Download Agrippina: Sex, Power, and Politics in the Early Empire by Anthony A. Barrett PDF

By Anthony A. Barrett

During this dynamic new biography - the 1st on Agrippina in English - Professor Barrett makes use of the most recent archaeological, numismatic and ancient facts to supply an in depth and unique learn of her lifestyles and profession. He indicates how Agrippina's political contribution to her time turns out in truth to were optimistic, and that after she is judged via her achievements she calls for admiration. Revealing the genuine determine at the back of the propaganda and the political machinations of which she was once able, he assesses the impression of her marriage to the emperor Claudius, at the nation and her kinfolk. ultimately, he uncovered her one genuine failing - her courting along with her son, the monster of her personal making to whom, in bad and violent conditions, she might finally fall victim.

From Library Journal
Classics student Barrett (Caligula, S. & S., 1991) has utilized glossy historiography to the topic of 1 of the main well-known, relatively, notorious girls of the traditional world?the daughter of Germanicus, sister of Caligula, spouse of Claudius, and mom of Nero, who ultimately killed her. He doesn't exonerate Agrippina the more youthful (15-59 A.D.) lots as supply believable causes for her habit and positioned her activities in a formal viewpoint. His chapters are cleverly, insightfully prepared round her relationships; yet regardless of capability repetition with this structure, he avoids leaving such familial impressions with the reader. Barrett works from the idea that during a monarchical patriarchy the single venues to strength for the formidable lady have been extralegal. Agrippina's tale is a story of the 1st century of the empire, from the adoption of Octavius to the various money owed of her sensational dying. this can be a incredible e-book, with copious notes and appendixes. good suggested for educational libraries with classics and women's reports collections.?Clay G. Williams, Ferris nation Univ., tremendous Rapids, Mich.
Copyright 1996 Reed company info, Inc.

From Kirkus Reviews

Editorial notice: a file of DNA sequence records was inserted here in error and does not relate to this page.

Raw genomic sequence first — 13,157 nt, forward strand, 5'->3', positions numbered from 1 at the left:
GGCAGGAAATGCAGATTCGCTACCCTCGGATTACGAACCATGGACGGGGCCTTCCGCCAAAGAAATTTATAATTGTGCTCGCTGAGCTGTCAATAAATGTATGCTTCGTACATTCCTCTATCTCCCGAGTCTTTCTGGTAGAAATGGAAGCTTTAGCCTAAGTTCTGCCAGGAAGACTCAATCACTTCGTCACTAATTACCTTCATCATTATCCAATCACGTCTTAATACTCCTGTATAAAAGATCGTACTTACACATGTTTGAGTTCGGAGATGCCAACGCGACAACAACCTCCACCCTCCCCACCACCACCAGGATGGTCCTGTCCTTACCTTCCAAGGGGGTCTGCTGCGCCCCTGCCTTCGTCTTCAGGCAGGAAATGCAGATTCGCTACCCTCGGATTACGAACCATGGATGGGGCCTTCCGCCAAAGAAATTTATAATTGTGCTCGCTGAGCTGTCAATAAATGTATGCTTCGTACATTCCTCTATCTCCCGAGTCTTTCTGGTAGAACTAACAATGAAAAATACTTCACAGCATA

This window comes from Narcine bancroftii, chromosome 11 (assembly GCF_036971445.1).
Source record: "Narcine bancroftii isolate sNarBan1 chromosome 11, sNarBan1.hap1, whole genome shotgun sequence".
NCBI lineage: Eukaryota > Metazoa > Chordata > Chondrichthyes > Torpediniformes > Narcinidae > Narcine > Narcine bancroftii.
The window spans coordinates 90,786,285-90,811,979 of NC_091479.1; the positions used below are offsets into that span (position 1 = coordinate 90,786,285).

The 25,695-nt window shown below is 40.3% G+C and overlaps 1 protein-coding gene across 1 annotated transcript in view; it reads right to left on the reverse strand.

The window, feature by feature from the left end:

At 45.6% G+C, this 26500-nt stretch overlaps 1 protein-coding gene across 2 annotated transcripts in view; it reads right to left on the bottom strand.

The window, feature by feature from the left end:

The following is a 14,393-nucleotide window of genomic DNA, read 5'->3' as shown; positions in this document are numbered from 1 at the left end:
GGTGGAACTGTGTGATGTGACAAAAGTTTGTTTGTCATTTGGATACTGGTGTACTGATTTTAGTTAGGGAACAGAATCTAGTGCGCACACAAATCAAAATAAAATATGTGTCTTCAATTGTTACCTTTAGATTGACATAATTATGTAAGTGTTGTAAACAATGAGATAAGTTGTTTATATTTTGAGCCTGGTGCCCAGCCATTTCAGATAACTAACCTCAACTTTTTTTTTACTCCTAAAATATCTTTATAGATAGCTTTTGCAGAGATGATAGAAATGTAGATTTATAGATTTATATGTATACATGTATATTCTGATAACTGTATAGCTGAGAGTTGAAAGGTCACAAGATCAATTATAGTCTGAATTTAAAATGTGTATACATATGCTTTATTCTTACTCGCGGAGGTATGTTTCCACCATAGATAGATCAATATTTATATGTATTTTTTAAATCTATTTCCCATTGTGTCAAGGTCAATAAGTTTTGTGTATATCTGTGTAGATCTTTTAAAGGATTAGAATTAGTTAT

One of history's so much infamous monsters is rehabilitated as a politically winning lady whose strength and recognition in first-century Rome fell sufferer to Roman sexism. Barrett (Classics/Univ. of British Columbia; Caligula, 1990) starts off with a quick background of strong Roman ladies sooner than Agrippina, together with her great-grandmother Livia, spouse of the 1st Roman emperor, Augustus. a lot of this part is overly wide-spread, interpreting now and then like a recap of I, Claudius. yet this history earnings value as soon as Agrippina the more youthful makes her visual appeal. Barrett persuasively argues that Roman chroniclers have been not able to determine Agrippina or her predecessors other than throughout the stereotype of the politically bold girl: a seductive poisoner without feel of ethical bounds. through conscientiously weighing the historic checklist, making an allowance for the distorting strength of misogynist folklore, the writer disputes such commonplaces because the concept that Agrippina murdered her husband, Claudius, and slept along with her son Nero. His Agrippina is a politically adroit consensus-builder whose impact over emperors contributed to the main enlightened parts in their reigns. Her diplomatic ability falters in basic terms within the dealing with of her teenage son--a miscalculation that ends up in her execution in fifty four a.d. on his orders. That Agrippina's homicide was once celebrated as a simply comeuppance demonstrates the patience of the ``age-old resentment of robust and bold women.'' although Barrett attracts no modern analogies, the reader may perhaps simply achieve this. regardless of the high-mindedness of his principal topic, the writer is often alert to the pleasures of ``juicy anecdote[s]'' (such as Agrippina's intended incest along with her brother Caligula), and recounts them in complete, if merely to discredit them. A scholarly but obtainable biography that principally succeeds in exchanging Grand Guignol with anything extra enjoyable: the tragedy of a average chief born woman in a society afraid to be led through ladies. (illustrations, now not visible) (History e-book membership choice) -- Copyright ©1996, Kirkus affiliates, LP. All rights reserved.